Chinese Surveillance Is Literally Getting in Workers’ Heads
Workers initially thought their employers could read their minds.
Feel like your boss is a bit of a micromanager, always looking over your shoulder? Be grateful that they’re not peering into your brain.
That’s now the case for a number of workers in China, the nation competing for the global superlative of Most Dystopian.
An “emotional surveillance” system is allowing supervisors to scrutinize employees’ brainwaves for signs of distress, according to a report from the South China Morning Post (SCMP). The technology is the result of a government-backed project.
Here’s how it works. Lightweight sensors embedded in workers’ hats or helmets wirelessly transmit the wearer’s brainwave data to a computer — it probably works a bit like an electroencephalogram (EEG), as MIT Tech Review notes. Then, artificial intelligence (AI) algorithms scan the data, looking for outliers that could indicate anxiety or rage.
Some organizations use the sensors during routine work, while others embed them in virtual reality (VR) headsets to monitor workers’ emotions during training exercises.
We don’t know exactly how many workers have been subjected to this surveillance system, but the SCMP article does say the technology is being deployed “on an unprecedented scale” in China.
At least a dozen Chinese factories and businesses are using the emotional surveillance system to monitor workers, according to the SCMP report. Manufacturing company Hangzhou Zhongheng Electric uses it to keep tabs on production line workers, while State Grid Zhejiang Electric Power monitors workers as they help the company provide power to the Zhejiang province. The nation’s military, public transportation companies, and various state-owned businesses use it, too.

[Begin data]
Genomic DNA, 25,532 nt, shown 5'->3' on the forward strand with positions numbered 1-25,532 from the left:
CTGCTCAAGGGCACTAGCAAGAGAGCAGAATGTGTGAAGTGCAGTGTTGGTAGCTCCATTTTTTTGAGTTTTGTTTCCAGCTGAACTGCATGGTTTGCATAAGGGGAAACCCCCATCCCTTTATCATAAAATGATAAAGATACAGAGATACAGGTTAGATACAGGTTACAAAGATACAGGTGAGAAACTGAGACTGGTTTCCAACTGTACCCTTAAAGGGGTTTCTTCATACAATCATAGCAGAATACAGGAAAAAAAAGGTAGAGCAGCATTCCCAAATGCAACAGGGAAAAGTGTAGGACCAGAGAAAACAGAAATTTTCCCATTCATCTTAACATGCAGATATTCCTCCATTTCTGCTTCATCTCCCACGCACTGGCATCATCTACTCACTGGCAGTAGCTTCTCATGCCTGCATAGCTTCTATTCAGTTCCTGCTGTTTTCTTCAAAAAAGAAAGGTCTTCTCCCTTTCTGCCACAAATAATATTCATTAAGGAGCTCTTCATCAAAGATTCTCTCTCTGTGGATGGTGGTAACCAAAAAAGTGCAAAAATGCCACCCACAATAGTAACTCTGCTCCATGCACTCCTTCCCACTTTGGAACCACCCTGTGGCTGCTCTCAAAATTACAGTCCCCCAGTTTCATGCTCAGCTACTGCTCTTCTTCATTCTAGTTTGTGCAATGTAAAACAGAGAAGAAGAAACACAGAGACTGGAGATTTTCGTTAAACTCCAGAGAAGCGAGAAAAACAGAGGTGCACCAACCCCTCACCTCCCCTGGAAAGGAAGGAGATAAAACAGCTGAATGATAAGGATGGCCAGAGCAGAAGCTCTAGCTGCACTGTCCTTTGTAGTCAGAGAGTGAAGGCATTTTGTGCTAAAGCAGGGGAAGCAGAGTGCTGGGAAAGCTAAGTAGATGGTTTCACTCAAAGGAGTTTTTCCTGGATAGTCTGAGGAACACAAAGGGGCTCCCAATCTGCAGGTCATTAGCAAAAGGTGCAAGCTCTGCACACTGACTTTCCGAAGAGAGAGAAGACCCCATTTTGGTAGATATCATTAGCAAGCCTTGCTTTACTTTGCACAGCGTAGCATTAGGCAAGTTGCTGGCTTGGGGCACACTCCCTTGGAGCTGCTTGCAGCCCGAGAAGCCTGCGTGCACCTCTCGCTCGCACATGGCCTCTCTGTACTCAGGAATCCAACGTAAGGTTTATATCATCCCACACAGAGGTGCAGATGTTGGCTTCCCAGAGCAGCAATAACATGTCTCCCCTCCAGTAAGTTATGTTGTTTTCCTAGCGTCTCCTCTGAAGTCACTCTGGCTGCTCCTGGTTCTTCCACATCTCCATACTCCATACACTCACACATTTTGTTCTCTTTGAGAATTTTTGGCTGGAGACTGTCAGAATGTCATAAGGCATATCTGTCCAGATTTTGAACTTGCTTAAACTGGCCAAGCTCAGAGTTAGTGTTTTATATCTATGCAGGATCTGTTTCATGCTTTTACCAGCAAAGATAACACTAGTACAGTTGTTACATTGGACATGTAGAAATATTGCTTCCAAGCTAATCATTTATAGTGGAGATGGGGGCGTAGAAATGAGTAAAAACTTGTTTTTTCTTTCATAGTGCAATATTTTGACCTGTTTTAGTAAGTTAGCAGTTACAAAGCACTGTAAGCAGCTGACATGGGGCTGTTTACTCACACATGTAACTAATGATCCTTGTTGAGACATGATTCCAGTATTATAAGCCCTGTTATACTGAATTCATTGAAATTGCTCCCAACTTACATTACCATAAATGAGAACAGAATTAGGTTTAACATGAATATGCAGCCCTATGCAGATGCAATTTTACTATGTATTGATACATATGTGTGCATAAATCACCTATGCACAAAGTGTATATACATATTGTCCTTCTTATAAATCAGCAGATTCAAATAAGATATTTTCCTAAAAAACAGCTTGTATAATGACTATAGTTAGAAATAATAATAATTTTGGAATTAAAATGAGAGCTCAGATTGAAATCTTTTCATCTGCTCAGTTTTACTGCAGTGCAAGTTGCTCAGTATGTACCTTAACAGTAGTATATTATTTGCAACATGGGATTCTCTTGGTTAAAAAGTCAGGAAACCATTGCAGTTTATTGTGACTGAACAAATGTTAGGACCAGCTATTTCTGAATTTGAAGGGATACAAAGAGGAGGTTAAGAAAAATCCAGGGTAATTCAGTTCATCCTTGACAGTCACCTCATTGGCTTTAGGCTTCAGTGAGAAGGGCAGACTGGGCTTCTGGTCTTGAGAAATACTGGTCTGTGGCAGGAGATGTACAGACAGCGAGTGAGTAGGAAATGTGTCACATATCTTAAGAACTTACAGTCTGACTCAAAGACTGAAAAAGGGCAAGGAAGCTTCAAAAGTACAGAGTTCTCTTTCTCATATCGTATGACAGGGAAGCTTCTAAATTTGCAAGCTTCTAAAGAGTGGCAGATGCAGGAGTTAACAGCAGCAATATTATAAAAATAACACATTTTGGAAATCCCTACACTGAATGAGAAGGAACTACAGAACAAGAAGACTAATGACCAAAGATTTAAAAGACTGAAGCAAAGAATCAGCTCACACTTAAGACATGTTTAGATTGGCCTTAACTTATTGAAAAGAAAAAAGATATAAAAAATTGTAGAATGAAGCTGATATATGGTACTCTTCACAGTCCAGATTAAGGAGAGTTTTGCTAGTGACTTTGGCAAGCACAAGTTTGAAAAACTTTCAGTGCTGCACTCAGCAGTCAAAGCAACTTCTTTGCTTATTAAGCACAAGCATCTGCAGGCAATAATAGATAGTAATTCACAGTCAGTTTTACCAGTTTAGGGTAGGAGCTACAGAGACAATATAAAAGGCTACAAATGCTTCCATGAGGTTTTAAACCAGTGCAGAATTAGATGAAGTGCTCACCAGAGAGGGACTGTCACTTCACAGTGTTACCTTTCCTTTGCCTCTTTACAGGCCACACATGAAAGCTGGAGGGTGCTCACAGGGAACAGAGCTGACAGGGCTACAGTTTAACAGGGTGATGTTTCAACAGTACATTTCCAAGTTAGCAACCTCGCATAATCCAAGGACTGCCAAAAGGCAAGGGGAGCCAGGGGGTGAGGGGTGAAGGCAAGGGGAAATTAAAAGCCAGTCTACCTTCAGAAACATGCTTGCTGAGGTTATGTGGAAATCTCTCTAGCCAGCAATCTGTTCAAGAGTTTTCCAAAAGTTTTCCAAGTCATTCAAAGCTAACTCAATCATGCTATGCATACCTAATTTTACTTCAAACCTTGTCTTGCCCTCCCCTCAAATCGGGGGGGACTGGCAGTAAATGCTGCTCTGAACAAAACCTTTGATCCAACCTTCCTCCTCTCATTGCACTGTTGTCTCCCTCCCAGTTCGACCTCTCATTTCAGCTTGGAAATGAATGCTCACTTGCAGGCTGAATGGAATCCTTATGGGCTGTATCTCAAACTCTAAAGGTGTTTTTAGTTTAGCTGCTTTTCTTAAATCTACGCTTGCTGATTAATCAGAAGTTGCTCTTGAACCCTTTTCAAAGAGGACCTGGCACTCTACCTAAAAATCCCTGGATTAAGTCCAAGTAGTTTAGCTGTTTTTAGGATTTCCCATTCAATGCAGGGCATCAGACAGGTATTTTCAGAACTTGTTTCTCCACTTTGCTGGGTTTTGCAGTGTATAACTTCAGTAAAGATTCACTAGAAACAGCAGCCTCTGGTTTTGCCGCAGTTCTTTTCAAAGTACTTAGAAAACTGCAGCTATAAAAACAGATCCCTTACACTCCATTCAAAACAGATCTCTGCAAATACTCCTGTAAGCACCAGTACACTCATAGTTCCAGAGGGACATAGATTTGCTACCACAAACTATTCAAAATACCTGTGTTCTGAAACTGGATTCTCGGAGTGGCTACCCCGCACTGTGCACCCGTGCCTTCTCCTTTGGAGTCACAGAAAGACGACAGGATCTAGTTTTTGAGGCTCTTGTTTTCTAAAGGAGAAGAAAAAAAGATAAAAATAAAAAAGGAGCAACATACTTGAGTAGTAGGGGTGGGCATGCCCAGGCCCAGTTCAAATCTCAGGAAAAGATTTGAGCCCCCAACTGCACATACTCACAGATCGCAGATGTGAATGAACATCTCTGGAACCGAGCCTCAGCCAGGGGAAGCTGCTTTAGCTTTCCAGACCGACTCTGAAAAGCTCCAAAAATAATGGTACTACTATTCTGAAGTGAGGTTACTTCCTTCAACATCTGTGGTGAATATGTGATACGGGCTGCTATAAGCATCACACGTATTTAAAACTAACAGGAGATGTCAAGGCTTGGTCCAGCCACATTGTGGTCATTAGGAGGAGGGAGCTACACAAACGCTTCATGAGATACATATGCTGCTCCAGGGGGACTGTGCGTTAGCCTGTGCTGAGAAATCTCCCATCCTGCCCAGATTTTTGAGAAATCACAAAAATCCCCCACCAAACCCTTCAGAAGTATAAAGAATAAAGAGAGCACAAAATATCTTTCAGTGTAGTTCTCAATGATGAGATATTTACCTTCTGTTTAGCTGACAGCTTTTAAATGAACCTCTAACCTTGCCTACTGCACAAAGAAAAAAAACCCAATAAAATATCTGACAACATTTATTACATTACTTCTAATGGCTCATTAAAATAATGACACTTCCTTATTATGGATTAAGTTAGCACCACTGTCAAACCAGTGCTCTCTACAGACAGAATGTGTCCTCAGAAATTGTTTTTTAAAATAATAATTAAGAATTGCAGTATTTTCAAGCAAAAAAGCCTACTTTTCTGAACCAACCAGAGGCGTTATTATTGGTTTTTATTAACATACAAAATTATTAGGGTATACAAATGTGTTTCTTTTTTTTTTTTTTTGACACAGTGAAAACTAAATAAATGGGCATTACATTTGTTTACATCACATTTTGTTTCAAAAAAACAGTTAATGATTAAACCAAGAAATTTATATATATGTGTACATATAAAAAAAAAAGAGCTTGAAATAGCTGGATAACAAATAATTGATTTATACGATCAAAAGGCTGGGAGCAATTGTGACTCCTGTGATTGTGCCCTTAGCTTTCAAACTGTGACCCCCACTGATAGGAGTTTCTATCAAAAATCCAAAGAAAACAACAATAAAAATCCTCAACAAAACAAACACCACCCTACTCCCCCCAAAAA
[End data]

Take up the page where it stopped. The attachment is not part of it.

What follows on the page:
The idea is that the system gives companies an opportunity to boost workers’ morale before emotional distress can cause a problem, not after.
“When the system issues a warning, the manager asks the worker to take a day off or move to a less critical post,” Jin Jia, associate professor at Ningbo University, home to one of the project’s main research centers, told the SCMP. “Some jobs require high concentration. There is no room for a mistake.”
Several companies told the SCMP that using the emotional surveillance system has been a financial boon. One claimed a 2 billion yuan ($315 million) increase in revenue since 2014, thanks in part to the system; another claimed a 140 million yuan ($22 million) increase over the past two years.
If it’s creeping you out to think of your boss being able to read your mood changes, you should remember it’s not new or uncommon for employers to monitor workers in the interest of increasing profits. An estimated 80 percent of major U.S. companies keep tabs on workers’ email, internet, or phone usage. But looking at workers’ brainwaves is, admittedly, more invasive than making sure employees aren’t wasting company time on Reddit.
And the Chinese are, arguably, among the most surveilled people on Earth. The government equips lots of cameras with facial recognition, monitors citizens’ income and their social activity to determine their social credit score. A lower score can affect a person’s job opportunities, travel options, and much more.
Recently, Chinese citizens reiterated their stance that, yes, they do care about privacy, despite how much of it has been consistently eroded. Workers themselves are concerned about the intrusive nature of the tech, though they seem to have eventually acquiesced. Jia told the SCMP: “They thought we could read their mind. This caused some discomfort and resistance in the beginning. After a while they got used to the device.”
It’s not clear whether companies will share the data garnered from this emotional surveillance. But since the technology was created by the government, it’s not a ridiculous idea.
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